Haemophilus Infections--metabolism; Haemophilus Infections--pathology; Haemophilus influenzae--classification; Otitis Media with Effusion--metabolism; Otitis Media with Effusion--pathology; Proteome--metabolism
Chronic Otitis Media with effusion (COME) develops after sustained inflammation and is characterized by secretory middle ear epithelial metaplasia and effusion, most frequently mucoid. Non-typeable Haemophilus influenzae (NTHi), the most common acute Otitis Media (OM) pathogen, is postulated to promote middle ear epithelial remodeling in the progression of OM from acute to chronic. The goals of this study were to examine histopathological and quantitative proteomic epithelial effects of NTHi challenge in a murine middle ear epithelial cell line.
NTHi lysates were generated and used to stimulate murine epithelial cells (mMEEC) cultured at air-liquid interface over 48 hours– 1 week. Conditional quantitative Stable Isotope Labeling with Amino Acids in Cell Culture (SILAC) of cell lysates was performed to interrogate the global protein production in the cells, using the SuperSILAC technique. Histology of the epithelium over time was done to measure bacterial dependent remodeling.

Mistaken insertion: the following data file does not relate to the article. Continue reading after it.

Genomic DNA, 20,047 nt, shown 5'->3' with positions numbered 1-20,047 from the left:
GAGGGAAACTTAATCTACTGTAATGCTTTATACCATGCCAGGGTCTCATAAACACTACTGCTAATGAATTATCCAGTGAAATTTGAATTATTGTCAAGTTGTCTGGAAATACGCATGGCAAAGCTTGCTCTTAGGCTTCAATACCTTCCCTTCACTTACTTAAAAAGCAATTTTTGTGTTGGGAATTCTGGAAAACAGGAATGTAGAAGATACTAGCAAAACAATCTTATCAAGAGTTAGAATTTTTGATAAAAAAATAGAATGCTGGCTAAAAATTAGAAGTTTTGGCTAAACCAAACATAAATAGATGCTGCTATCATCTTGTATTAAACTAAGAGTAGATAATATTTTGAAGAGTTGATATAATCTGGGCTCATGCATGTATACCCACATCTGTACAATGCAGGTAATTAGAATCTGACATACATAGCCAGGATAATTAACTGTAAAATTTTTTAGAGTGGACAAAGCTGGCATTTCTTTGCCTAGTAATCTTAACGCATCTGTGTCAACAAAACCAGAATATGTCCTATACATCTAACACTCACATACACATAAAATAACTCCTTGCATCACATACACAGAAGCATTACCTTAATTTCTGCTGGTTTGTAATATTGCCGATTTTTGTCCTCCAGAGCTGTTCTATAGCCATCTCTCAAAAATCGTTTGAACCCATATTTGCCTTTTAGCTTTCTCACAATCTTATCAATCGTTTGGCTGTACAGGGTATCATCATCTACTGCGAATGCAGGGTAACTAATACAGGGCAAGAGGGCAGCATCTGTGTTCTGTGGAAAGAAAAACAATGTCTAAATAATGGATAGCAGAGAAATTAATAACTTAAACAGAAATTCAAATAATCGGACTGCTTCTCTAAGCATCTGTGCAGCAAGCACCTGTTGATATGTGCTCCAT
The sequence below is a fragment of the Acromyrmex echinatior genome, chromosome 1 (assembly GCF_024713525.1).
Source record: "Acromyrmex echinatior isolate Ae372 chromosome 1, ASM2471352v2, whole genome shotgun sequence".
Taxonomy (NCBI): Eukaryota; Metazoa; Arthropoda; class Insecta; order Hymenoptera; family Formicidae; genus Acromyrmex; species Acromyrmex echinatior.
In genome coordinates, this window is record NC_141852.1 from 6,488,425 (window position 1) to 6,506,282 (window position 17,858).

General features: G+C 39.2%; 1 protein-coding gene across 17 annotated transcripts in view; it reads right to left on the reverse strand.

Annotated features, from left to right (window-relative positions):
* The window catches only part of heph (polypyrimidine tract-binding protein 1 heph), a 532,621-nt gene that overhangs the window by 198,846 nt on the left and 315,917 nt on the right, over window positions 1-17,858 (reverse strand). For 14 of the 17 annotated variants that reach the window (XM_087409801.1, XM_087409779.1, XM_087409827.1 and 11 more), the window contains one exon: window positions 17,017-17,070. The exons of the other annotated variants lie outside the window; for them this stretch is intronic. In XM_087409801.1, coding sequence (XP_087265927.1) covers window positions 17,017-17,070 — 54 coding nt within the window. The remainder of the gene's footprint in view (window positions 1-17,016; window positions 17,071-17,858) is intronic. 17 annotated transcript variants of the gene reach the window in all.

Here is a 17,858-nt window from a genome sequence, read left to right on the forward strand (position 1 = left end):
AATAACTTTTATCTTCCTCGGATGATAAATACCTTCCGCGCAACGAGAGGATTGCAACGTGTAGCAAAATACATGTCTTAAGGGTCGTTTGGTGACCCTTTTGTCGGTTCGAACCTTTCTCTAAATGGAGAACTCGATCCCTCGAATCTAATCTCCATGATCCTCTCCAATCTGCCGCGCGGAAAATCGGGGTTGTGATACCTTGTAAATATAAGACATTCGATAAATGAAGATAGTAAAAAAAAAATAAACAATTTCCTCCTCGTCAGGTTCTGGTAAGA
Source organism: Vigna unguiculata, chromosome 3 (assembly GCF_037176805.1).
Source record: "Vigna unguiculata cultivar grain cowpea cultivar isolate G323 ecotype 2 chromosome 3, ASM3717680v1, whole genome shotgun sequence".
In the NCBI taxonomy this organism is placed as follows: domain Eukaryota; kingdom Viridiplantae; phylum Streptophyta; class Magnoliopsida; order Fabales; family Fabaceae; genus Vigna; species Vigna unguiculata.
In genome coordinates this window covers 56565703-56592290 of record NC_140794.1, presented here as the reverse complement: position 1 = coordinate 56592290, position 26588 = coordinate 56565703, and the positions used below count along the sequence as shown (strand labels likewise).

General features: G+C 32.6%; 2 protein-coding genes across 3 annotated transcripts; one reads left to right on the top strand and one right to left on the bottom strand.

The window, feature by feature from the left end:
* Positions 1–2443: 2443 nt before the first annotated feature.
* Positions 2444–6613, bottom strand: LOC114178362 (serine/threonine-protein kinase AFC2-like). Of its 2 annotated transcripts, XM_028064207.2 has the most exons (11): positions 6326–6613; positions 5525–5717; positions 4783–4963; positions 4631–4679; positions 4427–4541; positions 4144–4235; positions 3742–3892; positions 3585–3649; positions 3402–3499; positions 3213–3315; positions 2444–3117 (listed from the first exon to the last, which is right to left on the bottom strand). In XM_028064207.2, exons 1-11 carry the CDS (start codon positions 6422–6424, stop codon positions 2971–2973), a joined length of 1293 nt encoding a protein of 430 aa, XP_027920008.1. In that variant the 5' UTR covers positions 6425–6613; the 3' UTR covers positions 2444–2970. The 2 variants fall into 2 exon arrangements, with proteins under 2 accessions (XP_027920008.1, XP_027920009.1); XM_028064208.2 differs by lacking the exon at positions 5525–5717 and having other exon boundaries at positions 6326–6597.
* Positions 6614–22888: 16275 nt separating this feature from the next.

Mass spectrometry analysis identified 2,565 proteins across samples, of which 74 exhibited differential enrichment or depletion in cell lysates (+/-2.0 fold-change; p value
NTHi lysates drive pathways responsible of cell remodeling in murine middle ear epithelium which likely contributes to observed epithelial hyperplasia in vitro. Further elucidation of these mediators will be critical in understanding the progression of OM from acute to chronic at the molecular level.
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Val, S., Burgett, K., Brown, K. J., & Preciado, D. (2016). SuperSILAC Quantitative Proteome Profiling of Murine Middle Ear Epithelial Cell Remodeling with NTHi. PLoS ONE, 11(2), e0148612. http://doi.org/10.1371/journal.pone.0148612